4. Information Providers
These are companies that provide access to information over the Internet, like Apple, Netflix, Amazon and Google. These companies count on a reliable connection to their customers through the service providers. Could service providers exist without information providers? If we had an Internet without information or content, would anyone care?
What does this complicated jargon actually mean?
Consider the following example …
FedEx is the service provider.
Amazon is the information provider.
I am the customer.
I order something from Amazon with FedEx 2-day priority shipping.
A significant portion of FedEx’s business is delivering packages for Amazon, for which FedEx earns a fee paid by me. FedEx sees that Amazon is making a ton of money on the back of FedEx infrastructure and services. FedEx tells Amazon that since their business is a large drain on their infrastructure, unless they pay addition fees, FedEx will slow down deliveries for Amazon. But again, would FedEx be as significant if there wasn’t a need to transport stuff across the country? Does Amazon make FedEx more valuable?
In this example, FedEx would be creating a pay to play scenario with Amazon.
Free market mechanisms could potentially correct this hypothetical situation. While the options are limited, Amazon could consider USPS, DHL and other regional carriers. In a more aggressive play, Amazon could build or buy a logistics company with their $22 BILLION DOLLARS of cash on hand.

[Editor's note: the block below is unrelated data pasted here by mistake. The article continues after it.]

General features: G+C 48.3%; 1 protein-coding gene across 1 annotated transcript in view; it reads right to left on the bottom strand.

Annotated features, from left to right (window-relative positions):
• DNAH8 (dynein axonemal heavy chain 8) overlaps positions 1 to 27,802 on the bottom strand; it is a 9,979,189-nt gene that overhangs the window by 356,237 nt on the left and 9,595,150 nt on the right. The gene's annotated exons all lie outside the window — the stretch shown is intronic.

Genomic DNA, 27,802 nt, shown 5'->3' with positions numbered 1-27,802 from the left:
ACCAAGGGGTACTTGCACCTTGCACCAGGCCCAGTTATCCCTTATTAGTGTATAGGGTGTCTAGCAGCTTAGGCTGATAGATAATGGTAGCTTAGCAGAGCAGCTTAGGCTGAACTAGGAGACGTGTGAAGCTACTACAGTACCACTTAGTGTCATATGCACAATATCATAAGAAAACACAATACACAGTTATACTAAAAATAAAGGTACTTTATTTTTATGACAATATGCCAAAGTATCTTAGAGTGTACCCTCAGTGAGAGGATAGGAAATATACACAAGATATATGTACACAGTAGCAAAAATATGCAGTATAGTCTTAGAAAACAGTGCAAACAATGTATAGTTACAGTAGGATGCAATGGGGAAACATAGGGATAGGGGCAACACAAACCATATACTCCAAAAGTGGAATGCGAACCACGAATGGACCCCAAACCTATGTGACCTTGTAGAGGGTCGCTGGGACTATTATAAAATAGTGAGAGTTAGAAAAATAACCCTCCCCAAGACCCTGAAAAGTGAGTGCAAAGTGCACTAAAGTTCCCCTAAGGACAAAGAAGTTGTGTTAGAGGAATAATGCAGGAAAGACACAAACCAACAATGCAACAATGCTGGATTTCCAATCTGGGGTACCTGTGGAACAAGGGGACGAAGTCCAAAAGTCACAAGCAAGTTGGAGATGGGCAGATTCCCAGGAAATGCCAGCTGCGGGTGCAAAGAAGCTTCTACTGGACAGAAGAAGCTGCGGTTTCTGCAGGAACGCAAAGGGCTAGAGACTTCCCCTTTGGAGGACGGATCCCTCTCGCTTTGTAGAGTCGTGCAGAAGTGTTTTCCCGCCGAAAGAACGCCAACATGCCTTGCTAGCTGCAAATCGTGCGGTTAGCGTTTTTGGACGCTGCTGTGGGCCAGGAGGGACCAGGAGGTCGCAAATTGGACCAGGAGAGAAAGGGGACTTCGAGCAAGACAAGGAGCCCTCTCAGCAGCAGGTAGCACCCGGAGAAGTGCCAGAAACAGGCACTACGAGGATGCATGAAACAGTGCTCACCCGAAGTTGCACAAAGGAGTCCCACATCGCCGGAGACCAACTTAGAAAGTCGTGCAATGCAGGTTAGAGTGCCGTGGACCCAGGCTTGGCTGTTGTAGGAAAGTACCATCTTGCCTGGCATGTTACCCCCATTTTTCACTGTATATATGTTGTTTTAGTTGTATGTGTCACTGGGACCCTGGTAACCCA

In the case of residential Internet access, the availability of multiple providers can be limited in many areas. Without competition, the free market correction would not be possible. If net neutrality goes away, the ISPs become the gatekeeper to information and begin to sell the truth to the highest bidder.
On access to information …
You take your son to the library to get a book, however this library looks a little different. There are guards posted at the doors meticulously directing the flow of curious minds to the limited supply of printed words. As you walk in, you find yourselves politely escorted to a holding cell where you are asked about the purpose of your visit. Your son responds emphatically with his mission to acquire a book on ninjas . Unfortunately, the publisher of all ninja books has decided not to invest in prioritized librarian services.
You have two options. You can upgrade your library card with the ninja books package, or you can fall into the purgatory of uncertain delivery. After an hour, your son gets restless and you decide to pick up another more available book.
In this case, the delivery system is controlling the content you are seeking.
Wired Magazine’s Ryan Singel on losing net neutrality …
If Congress allows Pai’s (FCC Chairman) plan to pass, all that will be left of FCC oversight of broadband providers is a weak disclosure requirement: If Verizon, for example, wants to block content, charge sites to be viewable on its network, or create paid fast lanes, the company will simply have to tell its subscribers in their contract’s fine print. (Broadband providers won’t have to disclose, and the FCC won’t have control over, the sneakier ways they’ve found to mess with the internet.) Wired Magazine – Ryan Singel FCC Wants to Kill Net Neutrality.